How eating out can cause fertility problems, birth defects


A sumptuous looking burger. Photo/CNN
A sumptuous looking burger. Photo/CNN

In Summary

  • Harmful chemicals are found in plastics used in food processing and packaging.
  • Consumption of these chemicals has been linked to birth defects in young boys as well as behavioral problems and obesity in older children and adults.
  • Exposure in utero can alter the development of the male reproductive tract, resulting in incomplete descent of one or both testicles.
  • Scientists also suspect that the chemicals can disrupt hormones and may cause fertility problems.

Dining out frequently is known to increase one’s intake of unhealthy sugars and fats.

A new study suggests that there’s another reason to eat at home more often: phthalates.

The potentially harmful chemicals are found in hundreds of consumer products, including perfumes, hair sprays, shampoos and the plastics used in food processing and packaging.

Consumption of these chemicals has been linked to birth defects in young boys as well as behavioral problems and obesity in older children and adults.

Exposure in utero can alter the development of the male reproductive tract, resulting in incomplete descent of one or both testicles.

Scientists also suspect that the chemicals can disrupt hormones and may cause fertility problems.

They’ve connected them to childhood obesity, asthma, neurological problems, cardiovascular issues and even cancer.

“Phthalates are a class of synthetic chemicals known as endocrine disruptors, meaning they affect hormones in the body,” said Dr. Sheela Sathyanarayana, an associate professor of pediatrics at Seattle Children’s Hospital.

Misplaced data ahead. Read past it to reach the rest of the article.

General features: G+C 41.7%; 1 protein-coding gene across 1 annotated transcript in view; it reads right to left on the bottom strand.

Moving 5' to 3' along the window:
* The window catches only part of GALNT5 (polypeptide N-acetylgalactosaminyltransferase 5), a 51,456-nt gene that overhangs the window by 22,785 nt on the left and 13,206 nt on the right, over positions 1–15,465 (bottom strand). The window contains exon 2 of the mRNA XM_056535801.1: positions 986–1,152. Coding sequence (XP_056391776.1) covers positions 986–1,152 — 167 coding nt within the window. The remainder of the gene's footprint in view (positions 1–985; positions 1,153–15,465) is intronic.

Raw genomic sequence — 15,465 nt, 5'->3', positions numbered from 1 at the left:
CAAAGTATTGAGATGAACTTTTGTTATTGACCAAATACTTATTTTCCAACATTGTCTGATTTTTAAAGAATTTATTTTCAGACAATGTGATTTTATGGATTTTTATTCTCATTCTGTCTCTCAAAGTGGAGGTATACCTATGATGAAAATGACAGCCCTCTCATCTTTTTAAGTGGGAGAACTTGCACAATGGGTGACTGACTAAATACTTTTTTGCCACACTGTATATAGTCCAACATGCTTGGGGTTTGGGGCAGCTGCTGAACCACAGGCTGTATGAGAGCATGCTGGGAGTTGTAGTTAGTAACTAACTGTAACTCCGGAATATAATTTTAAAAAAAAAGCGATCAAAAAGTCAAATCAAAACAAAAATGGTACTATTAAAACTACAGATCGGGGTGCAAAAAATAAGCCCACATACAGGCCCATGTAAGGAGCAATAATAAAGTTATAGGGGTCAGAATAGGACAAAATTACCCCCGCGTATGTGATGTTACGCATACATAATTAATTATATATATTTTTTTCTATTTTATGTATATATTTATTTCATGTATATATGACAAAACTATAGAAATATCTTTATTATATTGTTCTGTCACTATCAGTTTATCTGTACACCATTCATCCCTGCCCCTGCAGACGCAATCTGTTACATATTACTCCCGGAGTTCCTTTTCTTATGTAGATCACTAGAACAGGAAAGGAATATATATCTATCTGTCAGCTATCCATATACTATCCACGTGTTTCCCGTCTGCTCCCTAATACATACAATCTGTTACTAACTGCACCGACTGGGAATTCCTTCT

“Hormones are essential for normal body functions such as reproduction or metabolism.”

The study, published Wednesday in the journal Environment International, found that the phthalate levels of participants who had eaten at restaurants, cafeterias and fast-food outlets in the previous day were 35% higher than those who reported eating food purchased at the grocery store.

Those who dined out were probably exposed to the chemicals via foods that had been in contact with plastic packaging, said Ami Zota, an assistant professor of environmental and occupational health at George Washington University and a leading author on the study.

“The main idea is that food that is made in restaurants and cafeterias may be coming into contact with materials containing phthalates in part because some portion of the food is made in decentralized locations,” Zota said.

“Most of the phthalates that are of most concern from a health perspective are plasticizers; they’re added to make plastics soft,” she added.

“They’re added to food packaging, they can be in food handling gloves, and they can be found in food tubing.”

The study relied on data collected between 2005 and 2014 from the National Health and Nutrition Examination Survey, administered every two years by the US Centers for Disease Control and Prevention.

It included 10,253 people who were asked about their dining habits over the past 24 hours and who provided urine samples to evaluate phthalate levels in the body.

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